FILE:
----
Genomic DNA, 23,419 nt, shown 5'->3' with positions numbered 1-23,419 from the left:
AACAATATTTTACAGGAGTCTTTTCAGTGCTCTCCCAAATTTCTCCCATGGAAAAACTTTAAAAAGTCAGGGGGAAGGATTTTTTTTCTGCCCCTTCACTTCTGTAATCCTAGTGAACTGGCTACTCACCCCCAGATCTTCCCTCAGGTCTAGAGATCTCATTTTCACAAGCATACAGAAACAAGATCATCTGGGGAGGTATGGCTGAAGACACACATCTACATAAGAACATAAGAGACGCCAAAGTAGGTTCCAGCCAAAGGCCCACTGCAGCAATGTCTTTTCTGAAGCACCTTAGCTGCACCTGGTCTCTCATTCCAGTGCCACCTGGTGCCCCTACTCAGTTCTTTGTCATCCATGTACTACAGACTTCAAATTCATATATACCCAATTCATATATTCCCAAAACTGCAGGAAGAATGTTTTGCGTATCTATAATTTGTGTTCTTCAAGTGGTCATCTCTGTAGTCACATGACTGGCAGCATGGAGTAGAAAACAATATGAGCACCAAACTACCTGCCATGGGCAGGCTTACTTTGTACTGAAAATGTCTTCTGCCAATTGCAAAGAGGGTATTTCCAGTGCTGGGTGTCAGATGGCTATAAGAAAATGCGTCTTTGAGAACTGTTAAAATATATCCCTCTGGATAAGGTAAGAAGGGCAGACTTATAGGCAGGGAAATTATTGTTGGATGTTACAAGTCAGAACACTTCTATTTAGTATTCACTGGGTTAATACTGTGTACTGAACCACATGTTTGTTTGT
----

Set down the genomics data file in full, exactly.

Genomic DNA, 23,419 nt, shown 5'->3' with positions numbered 1-23,419 from the left:
AACAATATTTTACAGGAGTCTTTTCAGTGCTCTCCCAAATTTCTCCCATGGAAAAACTTTAAAAAGTCAGGGGGAAGGATTTTTTTTCTGCCCCTTCACTTCTGTAATCCTAGTGAACTGGCTACTCACCCCCAGATCTTCCCTCAGGTCTAGAGATCTCATTTTCACAAGCATACAGAAACAAGATCATCTGGGGAGGTATGGCTGAAGACACACATCTACATAAGAACATAAGAGACGCCAAAGTAGGTTCCAGCCAAAGGCCCACTGCAGCAATGTCTTTTCTGAAGCACCTTAGCTGCACCTGGTCTCTCATTCCAGTGCCACCTGGTGCCCCTACTCAGTTCTTTGTCATCCATGTACTACAGACTTCAAATTCATATATACCCAATTCATATATTCCCAAAACTGCAGGAAGAATGTTTTGCGTATCTATAATTTGTGTTCTTCAAGTGGTCATCTCTGTAGTCACATGACTGGCAGCATGGAGTAGAAAACAATATGAGCACCAAACTACCTGCCATGGGCAGGCTTACTTTGTACTGAAAATGTCTTCTGCCAATTGCAAAGAGGGTATTTCCAGTGCTGGGTGTCAGATGGCTATAAGAAAATGCGTCTTTGAGAACTGTTAAAATATATCCCTCTGGATAAGGTAAGAAGGGCAGACTTATAGGCAGGGAAATTATTGTTGGATGTTACAAGTCAGAACACTTCTATTTAGTATTCACTGGGTTAATACTGTGTACTGAACCACATGTTTGTTTGT